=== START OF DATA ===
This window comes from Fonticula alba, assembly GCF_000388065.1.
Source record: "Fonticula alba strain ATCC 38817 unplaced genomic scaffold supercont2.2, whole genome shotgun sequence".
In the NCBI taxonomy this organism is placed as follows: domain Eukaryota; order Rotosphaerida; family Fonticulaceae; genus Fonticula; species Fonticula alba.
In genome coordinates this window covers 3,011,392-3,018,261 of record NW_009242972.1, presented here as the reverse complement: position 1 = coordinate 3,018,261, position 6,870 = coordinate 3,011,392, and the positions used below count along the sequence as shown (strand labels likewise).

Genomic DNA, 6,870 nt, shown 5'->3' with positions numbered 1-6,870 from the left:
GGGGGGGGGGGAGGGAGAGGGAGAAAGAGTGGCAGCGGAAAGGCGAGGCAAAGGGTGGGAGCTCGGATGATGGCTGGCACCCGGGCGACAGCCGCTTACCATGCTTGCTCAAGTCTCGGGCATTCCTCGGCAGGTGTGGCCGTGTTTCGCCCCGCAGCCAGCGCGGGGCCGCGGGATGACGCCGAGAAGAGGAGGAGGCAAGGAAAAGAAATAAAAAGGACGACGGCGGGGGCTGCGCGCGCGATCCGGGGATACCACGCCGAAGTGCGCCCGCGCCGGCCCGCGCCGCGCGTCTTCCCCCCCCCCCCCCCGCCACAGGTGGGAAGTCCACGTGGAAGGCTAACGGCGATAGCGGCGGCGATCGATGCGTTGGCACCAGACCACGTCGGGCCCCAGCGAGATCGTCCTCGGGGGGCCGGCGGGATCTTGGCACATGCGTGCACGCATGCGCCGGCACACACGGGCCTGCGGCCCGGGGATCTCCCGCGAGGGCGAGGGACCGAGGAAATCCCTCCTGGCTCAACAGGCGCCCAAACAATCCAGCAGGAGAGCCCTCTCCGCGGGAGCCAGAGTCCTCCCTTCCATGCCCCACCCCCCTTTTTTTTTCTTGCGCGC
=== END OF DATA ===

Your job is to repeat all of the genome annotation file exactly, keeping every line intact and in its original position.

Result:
This window comes from Fonticula alba, assembly GCF_000388065.1.
Source record: "Fonticula alba strain ATCC 38817 unplaced genomic scaffold supercont2.2, whole genome shotgun sequence".
In the NCBI taxonomy this organism is placed as follows: domain Eukaryota; order Rotosphaerida; family Fonticulaceae; genus Fonticula; species Fonticula alba.
In genome coordinates this window covers 3,011,392-3,018,261 of record NW_009242972.1, presented here as the reverse complement: position 1 = coordinate 3,018,261, position 6,870 = coordinate 3,011,392, and the positions used below count along the sequence as shown (strand labels likewise).

Genomic DNA, 6,870 nt, shown 5'->3' with positions numbered 1-6,870 from the left:
GGGGGGGGGGGAGGGAGAGGGAGAAAGAGTGGCAGCGGAAAGGCGAGGCAAAGGGTGGGAGCTCGGATGATGGCTGGCACCCGGGCGACAGCCGCTTACCATGCTTGCTCAAGTCTCGGGCATTCCTCGGCAGGTGTGGCCGTGTTTCGCCCCGCAGCCAGCGCGGGGCCGCGGGATGACGCCGAGAAGAGGAGGAGGCAAGGAAAAGAAATAAAAAGGACGACGGCGGGGGCTGCGCGCGCGATCCGGGGATACCACGCCGAAGTGCGCCCGCGCCGGCCCGCGCCGCGCGTCTTCCCCCCCCCCCCCCCGCCACAGGTGGGAAGTCCACGTGGAAGGCTAACGGCGATAGCGGCGGCGATCGATGCGTTGGCACCAGACCACGTCGGGCCCCAGCGAGATCGTCCTCGGGGGGCCGGCGGGATCTTGGCACATGCGTGCACGCATGCGCCGGCACACACGGGCCTGCGGCCCGGGGATCTCCCGCGAGGGCGAGGGACCGAGGAAATCCCTCCTGGCTCAACAGGCGCCCAAACAATCCAGCAGGAGAGCCCTCTCCGCGGGAGCCAGAGTCCTCCCTTCCATGCCCCACCCCCCTTTTTTTTTCTTGCGCGC